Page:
KING Charles was heckled by a man during his visit to Cardiff on Friday.

The monarch was shaking hands with the public in the Welsh capital when a man accosted him.

The protester said: "While we struggle to heat our homes, we have to pay for your parade."

At that point, another man appearing to be the Sovereign's bodyguard, stood in front of the heckler.

The King sighed as he said "oh" as he turned away from the man.

The protester continued: "We pay £100 million for you - and what for?"

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It comes after protesters booed King Charles III in the city, holding signs reading "citizen not subject" and "democracy now".

"Abolish the Monarchy" signs could also be seen, while giant Owain Glyndwr flags were held aloft by some demonstrators. One man held up a placard saying: “End Prince of Wales title”.

Despite intending to be a silent protest by a number of groups under the banner Real Democracy Now, the rally also at times broke into song led by members of the Cor Cochion, a socialist choir based in Cardiff.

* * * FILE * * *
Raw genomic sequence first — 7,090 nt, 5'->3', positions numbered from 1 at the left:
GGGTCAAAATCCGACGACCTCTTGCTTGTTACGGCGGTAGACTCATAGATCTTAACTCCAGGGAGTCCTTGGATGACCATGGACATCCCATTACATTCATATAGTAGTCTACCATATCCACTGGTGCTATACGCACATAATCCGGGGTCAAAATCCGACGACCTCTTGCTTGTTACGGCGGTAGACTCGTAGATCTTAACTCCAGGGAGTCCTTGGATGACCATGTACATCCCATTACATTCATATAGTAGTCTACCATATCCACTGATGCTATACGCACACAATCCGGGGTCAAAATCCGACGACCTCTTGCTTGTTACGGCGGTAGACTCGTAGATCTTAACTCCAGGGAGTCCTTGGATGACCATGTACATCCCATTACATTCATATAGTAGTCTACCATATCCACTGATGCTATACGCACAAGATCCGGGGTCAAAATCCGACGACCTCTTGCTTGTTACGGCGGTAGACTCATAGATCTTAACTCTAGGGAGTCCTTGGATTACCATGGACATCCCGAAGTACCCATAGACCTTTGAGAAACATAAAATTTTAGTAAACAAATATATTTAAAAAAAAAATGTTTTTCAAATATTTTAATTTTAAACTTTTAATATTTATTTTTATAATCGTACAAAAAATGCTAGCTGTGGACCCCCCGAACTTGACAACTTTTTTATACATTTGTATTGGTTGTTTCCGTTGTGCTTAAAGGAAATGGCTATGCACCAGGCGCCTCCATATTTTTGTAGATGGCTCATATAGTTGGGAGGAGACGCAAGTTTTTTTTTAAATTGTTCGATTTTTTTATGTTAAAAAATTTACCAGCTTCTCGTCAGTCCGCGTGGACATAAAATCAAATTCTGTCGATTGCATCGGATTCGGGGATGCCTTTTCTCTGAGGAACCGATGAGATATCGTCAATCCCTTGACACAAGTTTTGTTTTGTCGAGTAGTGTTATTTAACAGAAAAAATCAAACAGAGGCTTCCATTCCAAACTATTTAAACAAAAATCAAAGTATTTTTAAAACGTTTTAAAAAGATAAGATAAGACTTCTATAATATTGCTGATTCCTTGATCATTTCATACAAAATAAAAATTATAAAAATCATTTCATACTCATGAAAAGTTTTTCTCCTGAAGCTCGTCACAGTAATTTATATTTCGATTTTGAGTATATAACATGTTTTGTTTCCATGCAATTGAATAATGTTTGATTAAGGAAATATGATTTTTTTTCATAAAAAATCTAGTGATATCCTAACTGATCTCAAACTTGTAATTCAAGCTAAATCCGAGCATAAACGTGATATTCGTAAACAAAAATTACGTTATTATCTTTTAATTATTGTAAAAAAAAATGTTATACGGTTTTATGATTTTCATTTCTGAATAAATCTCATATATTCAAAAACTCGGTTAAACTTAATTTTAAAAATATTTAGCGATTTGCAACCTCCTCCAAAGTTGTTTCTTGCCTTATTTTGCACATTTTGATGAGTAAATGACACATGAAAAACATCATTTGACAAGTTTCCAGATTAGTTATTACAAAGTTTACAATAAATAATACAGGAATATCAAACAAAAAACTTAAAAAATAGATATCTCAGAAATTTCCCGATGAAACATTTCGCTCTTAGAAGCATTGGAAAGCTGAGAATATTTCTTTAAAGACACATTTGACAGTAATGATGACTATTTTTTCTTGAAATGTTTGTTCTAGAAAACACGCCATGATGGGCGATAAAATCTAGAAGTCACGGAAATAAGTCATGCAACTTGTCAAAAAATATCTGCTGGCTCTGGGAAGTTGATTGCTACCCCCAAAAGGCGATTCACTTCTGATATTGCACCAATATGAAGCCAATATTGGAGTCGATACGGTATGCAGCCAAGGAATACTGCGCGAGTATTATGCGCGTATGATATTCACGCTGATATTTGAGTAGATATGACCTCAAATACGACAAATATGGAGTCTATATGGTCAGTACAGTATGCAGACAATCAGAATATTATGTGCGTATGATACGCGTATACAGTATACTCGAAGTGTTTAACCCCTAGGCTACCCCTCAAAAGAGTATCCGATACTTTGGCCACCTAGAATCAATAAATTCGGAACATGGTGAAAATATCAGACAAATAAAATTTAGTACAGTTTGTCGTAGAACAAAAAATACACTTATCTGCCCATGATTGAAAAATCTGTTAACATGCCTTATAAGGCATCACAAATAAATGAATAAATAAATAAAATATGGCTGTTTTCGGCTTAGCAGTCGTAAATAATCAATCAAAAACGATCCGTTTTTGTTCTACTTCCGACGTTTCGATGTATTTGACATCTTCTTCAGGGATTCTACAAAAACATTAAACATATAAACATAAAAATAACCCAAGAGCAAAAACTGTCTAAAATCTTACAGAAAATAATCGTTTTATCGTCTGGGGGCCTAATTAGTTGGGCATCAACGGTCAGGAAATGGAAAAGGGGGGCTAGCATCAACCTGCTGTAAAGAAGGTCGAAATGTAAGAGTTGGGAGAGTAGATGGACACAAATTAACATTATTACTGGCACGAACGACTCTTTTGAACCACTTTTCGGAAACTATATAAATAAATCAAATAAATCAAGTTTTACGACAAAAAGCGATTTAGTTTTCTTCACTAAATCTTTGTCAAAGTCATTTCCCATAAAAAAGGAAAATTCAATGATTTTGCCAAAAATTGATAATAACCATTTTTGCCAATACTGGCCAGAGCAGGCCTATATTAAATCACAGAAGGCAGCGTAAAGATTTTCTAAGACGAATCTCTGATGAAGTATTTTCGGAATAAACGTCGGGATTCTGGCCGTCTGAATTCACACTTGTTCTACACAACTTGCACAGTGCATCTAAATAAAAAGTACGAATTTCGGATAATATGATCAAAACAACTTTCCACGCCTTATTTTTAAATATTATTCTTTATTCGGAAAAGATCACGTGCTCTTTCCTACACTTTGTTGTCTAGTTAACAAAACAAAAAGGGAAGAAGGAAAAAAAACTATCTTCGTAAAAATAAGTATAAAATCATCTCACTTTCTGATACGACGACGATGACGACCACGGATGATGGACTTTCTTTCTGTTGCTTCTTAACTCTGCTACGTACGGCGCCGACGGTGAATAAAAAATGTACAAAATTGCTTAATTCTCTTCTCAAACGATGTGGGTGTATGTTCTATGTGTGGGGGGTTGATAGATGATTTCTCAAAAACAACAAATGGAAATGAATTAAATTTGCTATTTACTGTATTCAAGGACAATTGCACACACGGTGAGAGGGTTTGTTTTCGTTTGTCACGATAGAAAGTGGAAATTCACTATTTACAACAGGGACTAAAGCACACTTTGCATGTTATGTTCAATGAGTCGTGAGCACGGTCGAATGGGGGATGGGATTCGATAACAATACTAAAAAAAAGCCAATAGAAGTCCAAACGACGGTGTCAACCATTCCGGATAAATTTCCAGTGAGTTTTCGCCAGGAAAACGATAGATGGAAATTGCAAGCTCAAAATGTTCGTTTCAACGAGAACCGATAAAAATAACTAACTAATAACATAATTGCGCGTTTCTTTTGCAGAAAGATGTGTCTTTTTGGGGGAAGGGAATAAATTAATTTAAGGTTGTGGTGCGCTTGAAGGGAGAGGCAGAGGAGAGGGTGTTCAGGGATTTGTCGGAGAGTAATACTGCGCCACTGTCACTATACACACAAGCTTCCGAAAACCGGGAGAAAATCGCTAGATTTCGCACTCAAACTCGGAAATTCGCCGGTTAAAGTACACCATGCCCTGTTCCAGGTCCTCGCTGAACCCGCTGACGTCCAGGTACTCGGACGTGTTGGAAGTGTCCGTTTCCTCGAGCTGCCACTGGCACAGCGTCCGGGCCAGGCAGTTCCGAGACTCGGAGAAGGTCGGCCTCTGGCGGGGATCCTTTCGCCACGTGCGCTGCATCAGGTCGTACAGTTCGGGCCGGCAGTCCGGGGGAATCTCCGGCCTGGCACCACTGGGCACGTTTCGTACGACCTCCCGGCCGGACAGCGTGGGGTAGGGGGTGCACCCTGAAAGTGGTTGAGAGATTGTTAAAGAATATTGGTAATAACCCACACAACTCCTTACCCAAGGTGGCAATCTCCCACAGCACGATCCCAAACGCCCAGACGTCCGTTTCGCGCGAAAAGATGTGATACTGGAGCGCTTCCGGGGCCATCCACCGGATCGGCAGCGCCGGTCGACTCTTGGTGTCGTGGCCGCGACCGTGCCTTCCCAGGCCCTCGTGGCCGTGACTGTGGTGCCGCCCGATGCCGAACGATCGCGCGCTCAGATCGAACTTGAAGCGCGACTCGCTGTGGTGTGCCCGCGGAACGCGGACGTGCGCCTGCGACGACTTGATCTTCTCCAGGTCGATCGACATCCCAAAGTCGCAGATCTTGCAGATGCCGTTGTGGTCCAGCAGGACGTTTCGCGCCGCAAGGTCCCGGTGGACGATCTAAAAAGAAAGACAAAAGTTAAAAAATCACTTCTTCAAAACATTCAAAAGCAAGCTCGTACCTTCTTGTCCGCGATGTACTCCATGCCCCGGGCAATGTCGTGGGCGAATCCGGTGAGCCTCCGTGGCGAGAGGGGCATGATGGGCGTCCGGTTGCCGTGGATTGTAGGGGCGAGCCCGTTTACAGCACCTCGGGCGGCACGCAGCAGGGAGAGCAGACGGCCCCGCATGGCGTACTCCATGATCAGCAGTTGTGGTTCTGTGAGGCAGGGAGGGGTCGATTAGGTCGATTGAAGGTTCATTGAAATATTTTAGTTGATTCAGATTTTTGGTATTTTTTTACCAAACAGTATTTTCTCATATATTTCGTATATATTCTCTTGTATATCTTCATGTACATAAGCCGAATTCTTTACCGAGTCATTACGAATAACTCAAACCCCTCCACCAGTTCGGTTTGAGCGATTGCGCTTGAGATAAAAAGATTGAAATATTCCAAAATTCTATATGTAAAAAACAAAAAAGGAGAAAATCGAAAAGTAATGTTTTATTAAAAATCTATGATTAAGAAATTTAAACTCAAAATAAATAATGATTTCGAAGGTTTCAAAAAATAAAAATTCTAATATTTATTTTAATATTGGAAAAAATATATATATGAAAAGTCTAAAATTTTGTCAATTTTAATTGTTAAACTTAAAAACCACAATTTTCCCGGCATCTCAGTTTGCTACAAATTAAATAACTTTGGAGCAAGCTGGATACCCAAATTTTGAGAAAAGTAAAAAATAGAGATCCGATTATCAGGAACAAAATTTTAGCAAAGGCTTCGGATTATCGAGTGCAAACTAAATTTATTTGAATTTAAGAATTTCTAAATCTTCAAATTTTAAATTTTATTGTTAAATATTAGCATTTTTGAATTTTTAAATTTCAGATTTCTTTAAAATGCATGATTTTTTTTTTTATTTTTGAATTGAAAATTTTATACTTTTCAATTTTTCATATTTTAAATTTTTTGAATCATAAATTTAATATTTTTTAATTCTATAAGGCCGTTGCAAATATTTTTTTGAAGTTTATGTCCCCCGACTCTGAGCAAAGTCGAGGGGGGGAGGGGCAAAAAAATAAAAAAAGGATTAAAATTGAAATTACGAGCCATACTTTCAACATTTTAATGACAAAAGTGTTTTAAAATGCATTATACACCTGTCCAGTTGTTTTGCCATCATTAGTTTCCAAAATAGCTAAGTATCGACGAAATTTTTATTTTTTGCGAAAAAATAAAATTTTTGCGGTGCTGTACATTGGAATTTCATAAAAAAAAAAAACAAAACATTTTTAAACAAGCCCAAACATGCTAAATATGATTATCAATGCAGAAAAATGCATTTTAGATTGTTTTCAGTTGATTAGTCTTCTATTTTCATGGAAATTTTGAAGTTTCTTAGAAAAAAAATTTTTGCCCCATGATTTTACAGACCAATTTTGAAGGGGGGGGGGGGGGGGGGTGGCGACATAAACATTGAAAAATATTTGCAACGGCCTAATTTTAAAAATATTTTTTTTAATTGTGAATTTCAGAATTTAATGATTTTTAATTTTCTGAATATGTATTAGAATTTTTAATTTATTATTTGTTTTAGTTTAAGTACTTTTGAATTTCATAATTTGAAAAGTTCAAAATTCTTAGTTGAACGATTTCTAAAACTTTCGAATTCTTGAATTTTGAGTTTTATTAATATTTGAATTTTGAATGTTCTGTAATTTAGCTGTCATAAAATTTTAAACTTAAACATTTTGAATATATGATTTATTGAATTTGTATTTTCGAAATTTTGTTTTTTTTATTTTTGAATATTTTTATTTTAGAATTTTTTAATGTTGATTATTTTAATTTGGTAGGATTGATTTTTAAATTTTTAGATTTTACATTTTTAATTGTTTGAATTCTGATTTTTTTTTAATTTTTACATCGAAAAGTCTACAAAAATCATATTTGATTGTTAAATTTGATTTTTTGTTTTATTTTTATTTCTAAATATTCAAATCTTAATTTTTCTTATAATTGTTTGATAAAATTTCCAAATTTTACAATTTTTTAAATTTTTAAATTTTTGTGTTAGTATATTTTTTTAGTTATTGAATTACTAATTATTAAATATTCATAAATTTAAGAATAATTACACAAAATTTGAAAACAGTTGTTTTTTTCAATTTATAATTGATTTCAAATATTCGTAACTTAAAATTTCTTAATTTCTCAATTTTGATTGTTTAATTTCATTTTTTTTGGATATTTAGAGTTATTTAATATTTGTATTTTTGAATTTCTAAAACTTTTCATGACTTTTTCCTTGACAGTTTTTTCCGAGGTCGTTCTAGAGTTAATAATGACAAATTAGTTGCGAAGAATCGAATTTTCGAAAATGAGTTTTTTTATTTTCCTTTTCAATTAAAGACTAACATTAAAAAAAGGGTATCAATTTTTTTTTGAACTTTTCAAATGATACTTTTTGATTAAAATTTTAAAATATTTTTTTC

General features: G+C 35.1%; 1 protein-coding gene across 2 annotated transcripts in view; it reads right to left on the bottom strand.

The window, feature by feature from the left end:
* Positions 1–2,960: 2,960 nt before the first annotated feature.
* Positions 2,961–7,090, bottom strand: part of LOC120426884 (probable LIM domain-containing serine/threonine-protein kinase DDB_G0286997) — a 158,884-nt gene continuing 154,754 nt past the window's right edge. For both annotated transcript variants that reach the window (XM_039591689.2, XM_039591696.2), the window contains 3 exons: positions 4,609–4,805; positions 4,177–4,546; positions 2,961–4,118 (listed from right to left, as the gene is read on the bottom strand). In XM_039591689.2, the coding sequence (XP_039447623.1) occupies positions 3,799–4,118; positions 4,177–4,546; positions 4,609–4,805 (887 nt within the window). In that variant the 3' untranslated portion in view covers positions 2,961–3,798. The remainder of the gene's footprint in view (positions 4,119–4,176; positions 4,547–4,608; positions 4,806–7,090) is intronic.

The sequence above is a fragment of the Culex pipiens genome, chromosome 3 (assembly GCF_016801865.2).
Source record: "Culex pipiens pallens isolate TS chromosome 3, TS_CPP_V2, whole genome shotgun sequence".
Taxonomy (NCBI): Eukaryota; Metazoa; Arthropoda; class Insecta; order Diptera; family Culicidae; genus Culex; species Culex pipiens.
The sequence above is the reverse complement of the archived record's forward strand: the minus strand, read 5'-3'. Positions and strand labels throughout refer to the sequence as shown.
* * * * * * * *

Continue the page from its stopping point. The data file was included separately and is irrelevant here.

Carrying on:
During the visit, demonstrators were also filmed booing the new King as he and Camilla's car drove by.

Charles met Mark Drakeford during his visit.

According to the First Minister of Wales, the King is “concerned” about how people will manage during what is going to be a “difficult winter”.

Drakeford said the impact of the cost-of-living crisis came up in conversation with Charles during their audience on Friday, after the new monarch addressed the Welsh Parliament for the first time as sovereign.

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The First Minister said the King also told him he was interested in renewable energy generation in Wales, and how it might play a “bigger part” in future energy security.

This week, a petition calling for an end to the Prince of Wales title has gathered more than 25,000 signatures.

Leader of the pro-independence party Plaid Cymru, Adam Price, has said a debate on the subject should be held “in due course”.

The party believe that in an independent Wales, people should have the right to vote on whether or not to keep a member of the royal family as head of state.